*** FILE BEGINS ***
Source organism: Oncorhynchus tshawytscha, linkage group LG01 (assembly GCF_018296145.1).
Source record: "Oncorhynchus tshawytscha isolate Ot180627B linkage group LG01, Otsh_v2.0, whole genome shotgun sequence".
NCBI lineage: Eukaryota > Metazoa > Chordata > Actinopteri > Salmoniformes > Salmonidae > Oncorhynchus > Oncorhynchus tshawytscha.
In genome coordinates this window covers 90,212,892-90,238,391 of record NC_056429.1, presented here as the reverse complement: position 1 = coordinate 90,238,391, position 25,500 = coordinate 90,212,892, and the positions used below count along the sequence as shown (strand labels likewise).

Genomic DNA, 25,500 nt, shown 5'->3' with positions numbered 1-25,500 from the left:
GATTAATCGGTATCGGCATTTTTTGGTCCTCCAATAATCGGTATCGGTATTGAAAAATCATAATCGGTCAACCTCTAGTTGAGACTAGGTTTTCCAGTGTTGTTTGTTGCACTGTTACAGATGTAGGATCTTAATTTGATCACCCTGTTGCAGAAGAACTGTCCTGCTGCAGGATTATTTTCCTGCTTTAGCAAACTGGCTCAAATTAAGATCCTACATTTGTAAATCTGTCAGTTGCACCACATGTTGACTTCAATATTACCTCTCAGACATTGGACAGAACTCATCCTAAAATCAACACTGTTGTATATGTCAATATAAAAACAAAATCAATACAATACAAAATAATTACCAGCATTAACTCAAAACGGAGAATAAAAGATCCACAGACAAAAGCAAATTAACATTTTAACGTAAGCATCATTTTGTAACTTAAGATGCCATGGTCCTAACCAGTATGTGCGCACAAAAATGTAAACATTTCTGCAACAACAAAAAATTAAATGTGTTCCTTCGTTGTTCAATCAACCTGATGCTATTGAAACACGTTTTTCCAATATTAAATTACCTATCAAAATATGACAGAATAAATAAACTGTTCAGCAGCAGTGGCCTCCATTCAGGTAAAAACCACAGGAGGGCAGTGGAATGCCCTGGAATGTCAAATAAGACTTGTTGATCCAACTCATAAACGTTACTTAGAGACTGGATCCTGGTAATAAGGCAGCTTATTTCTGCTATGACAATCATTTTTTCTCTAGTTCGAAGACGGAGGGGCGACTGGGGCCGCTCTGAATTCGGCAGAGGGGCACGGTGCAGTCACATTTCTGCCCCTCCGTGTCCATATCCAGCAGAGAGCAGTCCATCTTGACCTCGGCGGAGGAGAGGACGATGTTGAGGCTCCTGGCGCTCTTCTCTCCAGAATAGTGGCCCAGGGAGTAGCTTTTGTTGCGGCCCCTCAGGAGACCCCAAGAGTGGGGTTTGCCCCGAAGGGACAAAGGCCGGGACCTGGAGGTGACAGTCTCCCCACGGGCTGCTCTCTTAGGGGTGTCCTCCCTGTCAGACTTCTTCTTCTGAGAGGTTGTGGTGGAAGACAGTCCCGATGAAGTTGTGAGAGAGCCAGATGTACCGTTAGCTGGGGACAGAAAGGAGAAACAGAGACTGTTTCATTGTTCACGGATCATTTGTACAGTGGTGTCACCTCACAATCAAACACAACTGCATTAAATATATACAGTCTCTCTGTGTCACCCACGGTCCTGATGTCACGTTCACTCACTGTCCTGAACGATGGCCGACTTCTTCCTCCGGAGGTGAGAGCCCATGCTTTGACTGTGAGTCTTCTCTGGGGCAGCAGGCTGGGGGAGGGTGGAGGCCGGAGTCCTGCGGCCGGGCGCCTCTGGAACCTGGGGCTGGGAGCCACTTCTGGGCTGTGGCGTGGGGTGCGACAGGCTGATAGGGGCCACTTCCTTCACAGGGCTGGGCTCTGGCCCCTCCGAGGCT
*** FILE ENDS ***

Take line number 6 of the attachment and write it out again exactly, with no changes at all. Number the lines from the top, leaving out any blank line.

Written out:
GATTAATCGGTATCGGCATTTTTTGGTCCTCCAATAATCGGTATCGGTATTGAAAAATCATAATCGGTCAACCTCTAGTTGAGACTAGGTTTTCCAGTGTTGTTTGTTGCACTGTTACAGATGTAGGATCTTAATTTGATCACCCTGTTGCAGAAGAACTGTCCTGCTGCAGGATTATTTTCCTGCTTTAGCAAACTGGCTCAAATTAAGATCCTACATTTGTAAATCTGTCAGTTGCACCACATGTTGACTTCAATATTACCTCTCAGACATTGGACAGAACTCATCCTAAAATCAACACTGTTGTATATGTCAATATAAAAACAAAATCAATACAATACAAAATAATTACCAGCATTAACTCAAAACGGAGAATAAAAGATCCACAGACAAAAGCAAATTAACATTTTAACGTAAGCATCATTTTGTAACTTAAGATGCCATGGTCCTAACCAGTATGTGCGCACAAAAATGTAAACATTTCTGCAACAACAAAAAATTAAATGTGTTCCTTCGTTGTTCAATCAACCTGATGCTATTGAAACACGTTTTTCCAATATTAAATTACCTATCAAAATATGACAGAATAAATAAACTGTTCAGCAGCAGTGGCCTCCATTCAGGTAAAAACCACAGGAGGGCAGTGGAATGCCCTGGAATGTCAAATAAGACTTGTTGATCCAACTCATAAACGTTACTTAGAGACTGGATCCTGGTAATAAGGCAGCTTATTTCTGCTATGACAATCATTTTTTCTCTAGTTCGAAGACGGAGGGGCGACTGGGGCCGCTCTGAATTCGGCAGAGGGGCACGGTGCAGTCACATTTCTGCCCCTCCGTGTCCATATCCAGCAGAGAGCAGTCCATCTTGACCTCGGCGGAGGAGAGGACGATGTTGAGGCTCCTGGCGCTCTTCTCTCCAGAATAGTGGCCCAGGGAGTAGCTTTTGTTGCGGCCCCTCAGGAGACCCCAAGAGTGGGGTTTGCCCCGAAGGGACAAAGGCCGGGACCTGGAGGTGACAGTCTCCCCACGGGCTGCTCTCTTAGGGGTGTCCTCCCTGTCAGACTTCTTCTTCTGAGAGGTTGTGGTGGAAGACAGTCCCGATGAAGTTGTGAGAGAGCCAGATGTACCGTTAGCTGGGGACAGAAAGGAGAAACAGAGACTGTTTCATTGTTCACGGATCATTTGTACAGTGGTGTCACCTCACAATCAAACACAACTGCATTAAATATATACAGTCTCTCTGTGTCACCCACGGTCCTGATGTCACGTTCACTCACTGTCCTGAACGATGGCCGACTTCTTCCTCCGGAGGTGAGAGCCCATGCTTTGACTGTGAGTCTTCTCTGGGGCAGCAGGCTGGGGGAGGGTGGAGGCCGGAGTCCTGCGGCCGGGCGCCTCTGGAACCTGGGGCTGGGAGCCACTTCTGGGCTGTGGCGTGGGGTGCGACAGGCTGATAGGGGCCACTTCCTTCACAGGGCTGGGCTCTGGCCCCTCCGAGGCT